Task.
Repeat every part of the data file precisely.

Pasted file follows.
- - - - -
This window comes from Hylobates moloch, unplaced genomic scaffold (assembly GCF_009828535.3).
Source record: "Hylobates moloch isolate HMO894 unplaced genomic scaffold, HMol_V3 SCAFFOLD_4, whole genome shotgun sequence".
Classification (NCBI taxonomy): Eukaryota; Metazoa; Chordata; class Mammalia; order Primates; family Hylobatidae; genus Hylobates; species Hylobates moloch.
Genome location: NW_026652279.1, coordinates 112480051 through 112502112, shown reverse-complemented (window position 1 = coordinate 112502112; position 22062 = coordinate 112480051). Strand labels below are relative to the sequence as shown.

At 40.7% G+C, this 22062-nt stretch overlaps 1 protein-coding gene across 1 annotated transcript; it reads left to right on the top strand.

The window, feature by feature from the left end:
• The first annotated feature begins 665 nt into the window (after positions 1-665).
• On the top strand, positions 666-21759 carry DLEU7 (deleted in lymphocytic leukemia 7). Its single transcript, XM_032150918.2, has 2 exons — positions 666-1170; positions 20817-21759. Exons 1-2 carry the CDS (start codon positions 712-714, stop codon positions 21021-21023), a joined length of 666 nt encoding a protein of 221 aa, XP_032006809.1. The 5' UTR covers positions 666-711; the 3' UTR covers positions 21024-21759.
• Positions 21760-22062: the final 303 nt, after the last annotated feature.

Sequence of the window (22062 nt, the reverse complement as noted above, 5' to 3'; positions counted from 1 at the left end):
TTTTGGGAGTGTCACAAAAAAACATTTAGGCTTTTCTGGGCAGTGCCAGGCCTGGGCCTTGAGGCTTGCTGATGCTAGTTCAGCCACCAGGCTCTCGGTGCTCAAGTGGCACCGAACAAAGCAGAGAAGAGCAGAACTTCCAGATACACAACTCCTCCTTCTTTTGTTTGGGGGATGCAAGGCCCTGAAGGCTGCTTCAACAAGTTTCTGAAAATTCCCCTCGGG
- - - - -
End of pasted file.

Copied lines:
This window comes from Hylobates moloch, unplaced genomic scaffold (assembly GCF_009828535.3).
Source record: "Hylobates moloch isolate HMO894 unplaced genomic scaffold, HMol_V3 SCAFFOLD_4, whole genome shotgun sequence".
Classification (NCBI taxonomy): Eukaryota; Metazoa; Chordata; class Mammalia; order Primates; family Hylobatidae; genus Hylobates; species Hylobates moloch.
Genome location: NW_026652279.1, coordinates 112480051 through 112502112, shown reverse-complemented (window position 1 = coordinate 112502112; position 22062 = coordinate 112480051). Strand labels below are relative to the sequence as shown.

At 40.7% G+C, this 22062-nt stretch overlaps 1 protein-coding gene across 1 annotated transcript; it reads left to right on the top strand.

The window, feature by feature from the left end:
• The first annotated feature begins 665 nt into the window (after positions 1-665).
• On the top strand, positions 666-21759 carry DLEU7 (deleted in lymphocytic leukemia 7). Its single transcript, XM_032150918.2, has 2 exons — positions 666-1170; positions 20817-21759. Exons 1-2 carry the CDS (start codon positions 712-714, stop codon positions 21021-21023), a joined length of 666 nt encoding a protein of 221 aa, XP_032006809.1. The 5' UTR covers positions 666-711; the 3' UTR covers positions 21024-21759.
• Positions 21760-22062: the final 303 nt, after the last annotated feature.

Sequence of the window (22062 nt, the reverse complement as noted above, 5' to 3'; positions counted from 1 at the left end):
TTTTGGGAGTGTCACAAAAAAACATTTAGGCTTTTCTGGGCAGTGCCAGGCCTGGGCCTTGAGGCTTGCTGATGCTAGTTCAGCCACCAGGCTCTCGGTGCTCAAGTGGCACCGAACAAAGCAGAGAAGAGCAGAACTTCCAGATACACAACTCCTCCTTCTTTTGTTTGGGGGATGCAAGGCCCTGAAGGCTGCTTCAACAAGTTTCTGAAAATTCCCCTCGGG